On Tuesday morning, West Anne Arundel County Chamber of Commerce CEO Claire Louder and several members of the Chamber attended the County Council Work Session at which two pieces of legislation affecting the Odenton Town Center were discussed. The first creates a tax increment financing (TIF) district that coincides with the Odenton Town Center boundaries. A TIF district allows increases in property taxes associated with development to be captured in a designated fund to finance needed infrastructure in an area – it does not involve any increase in tax rates for property owners beyond what they would ordinarily pay. Among the projects expected to be funded through the Odenton TIF are the garages at the MARC station, central to moving the long-planned transit oriented development there forward, road improvements, particularly in the Core and along MD170 and MD175, and possibly some pedestrian improvements. A final list of projects has not yet been identified.
The second bill is a necessary companion to the first. County law currently precludes property in a TIF district from taking advantage of county revitalization district incentives. As several property owners have developed their plans in the long-neglected North Odenton Commercial Revitalization District (fondly referred to as Boomtown) based on receiving revitalization tax incentives, it would be unconscionable to pull them midstream. The proposed legislation exempts Odenton from the preclusion of using the revitalization tax incentives in a TIF zone.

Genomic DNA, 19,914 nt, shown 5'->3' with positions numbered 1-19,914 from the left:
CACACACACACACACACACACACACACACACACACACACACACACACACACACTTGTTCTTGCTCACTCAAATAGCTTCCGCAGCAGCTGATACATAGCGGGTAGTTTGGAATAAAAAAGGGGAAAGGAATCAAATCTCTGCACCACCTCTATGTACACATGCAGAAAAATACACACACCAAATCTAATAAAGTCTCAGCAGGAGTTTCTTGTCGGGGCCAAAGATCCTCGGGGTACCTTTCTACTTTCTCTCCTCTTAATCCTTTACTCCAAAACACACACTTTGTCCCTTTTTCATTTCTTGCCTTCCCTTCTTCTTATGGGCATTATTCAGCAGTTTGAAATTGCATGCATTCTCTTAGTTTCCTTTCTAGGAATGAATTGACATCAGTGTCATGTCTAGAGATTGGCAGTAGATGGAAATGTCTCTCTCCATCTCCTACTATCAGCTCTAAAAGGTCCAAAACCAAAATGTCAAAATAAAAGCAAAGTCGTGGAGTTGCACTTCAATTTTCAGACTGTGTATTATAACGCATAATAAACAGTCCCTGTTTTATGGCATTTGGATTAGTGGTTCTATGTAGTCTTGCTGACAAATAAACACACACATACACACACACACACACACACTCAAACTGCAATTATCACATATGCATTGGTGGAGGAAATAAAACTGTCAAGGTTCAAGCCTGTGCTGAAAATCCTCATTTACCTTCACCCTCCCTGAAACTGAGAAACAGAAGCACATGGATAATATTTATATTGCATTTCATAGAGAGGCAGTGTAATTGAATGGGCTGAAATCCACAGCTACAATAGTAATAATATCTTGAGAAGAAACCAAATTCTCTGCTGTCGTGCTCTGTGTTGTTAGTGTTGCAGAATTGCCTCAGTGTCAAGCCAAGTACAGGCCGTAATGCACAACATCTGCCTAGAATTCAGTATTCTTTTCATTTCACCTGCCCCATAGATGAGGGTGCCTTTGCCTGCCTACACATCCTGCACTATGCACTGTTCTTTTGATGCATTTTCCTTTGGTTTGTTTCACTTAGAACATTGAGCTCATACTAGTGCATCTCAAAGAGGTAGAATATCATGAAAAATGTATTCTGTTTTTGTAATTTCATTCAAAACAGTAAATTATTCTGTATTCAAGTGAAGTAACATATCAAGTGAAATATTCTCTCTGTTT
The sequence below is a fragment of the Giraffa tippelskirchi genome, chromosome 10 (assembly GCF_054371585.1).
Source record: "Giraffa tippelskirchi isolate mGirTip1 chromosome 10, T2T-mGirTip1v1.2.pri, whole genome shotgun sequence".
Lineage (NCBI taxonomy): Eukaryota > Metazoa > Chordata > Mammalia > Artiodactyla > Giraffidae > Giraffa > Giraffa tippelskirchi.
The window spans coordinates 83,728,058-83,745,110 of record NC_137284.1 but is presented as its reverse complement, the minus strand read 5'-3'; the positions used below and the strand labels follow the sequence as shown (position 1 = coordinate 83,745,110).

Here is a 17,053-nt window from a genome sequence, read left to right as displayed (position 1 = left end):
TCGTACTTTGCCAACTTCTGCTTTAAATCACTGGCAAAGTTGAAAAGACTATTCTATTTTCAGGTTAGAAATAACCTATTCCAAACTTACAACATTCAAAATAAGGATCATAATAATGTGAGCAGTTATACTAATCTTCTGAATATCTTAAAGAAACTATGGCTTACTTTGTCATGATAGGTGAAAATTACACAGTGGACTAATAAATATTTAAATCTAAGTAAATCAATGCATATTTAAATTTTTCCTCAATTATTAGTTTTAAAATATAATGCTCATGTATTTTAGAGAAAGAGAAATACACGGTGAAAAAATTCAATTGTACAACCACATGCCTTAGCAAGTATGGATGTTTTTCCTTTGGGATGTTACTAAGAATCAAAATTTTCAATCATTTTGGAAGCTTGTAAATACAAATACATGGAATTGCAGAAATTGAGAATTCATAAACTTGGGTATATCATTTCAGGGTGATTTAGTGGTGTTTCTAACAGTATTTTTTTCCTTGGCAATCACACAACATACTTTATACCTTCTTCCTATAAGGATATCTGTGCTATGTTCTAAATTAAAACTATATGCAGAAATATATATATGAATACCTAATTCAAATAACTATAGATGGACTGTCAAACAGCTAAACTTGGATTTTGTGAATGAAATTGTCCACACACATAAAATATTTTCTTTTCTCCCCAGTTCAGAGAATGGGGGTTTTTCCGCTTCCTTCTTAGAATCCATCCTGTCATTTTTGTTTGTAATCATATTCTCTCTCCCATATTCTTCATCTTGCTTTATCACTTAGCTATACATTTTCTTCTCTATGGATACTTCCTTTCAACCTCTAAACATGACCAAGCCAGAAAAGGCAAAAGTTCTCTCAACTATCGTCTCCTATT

Why it matters: The heart of the Odenton Town Center is the development at the MARC station – it creates synergy with all the other development occurring in the area. Without its construction, there is not enough density to support the commercial development envisioned for Odenton. The MARC garages are a “public good” encouraging more people to ride the trains, and as such should be funded at least partially by public money, but those funds have not been forthcoming over the many years this project has been in the works. Without public funding, in this case tied to the successful development of Odenton, the transit oriented development is not financially feasible – the site does not support the level of commercial development that would be necessary to construct the garages privately.
For more information on the proposed TIF legislation and its impact, read Claire Louder’s Capital editorial Finally a Development District for Odenton.
Until then, good luck and good hunting.
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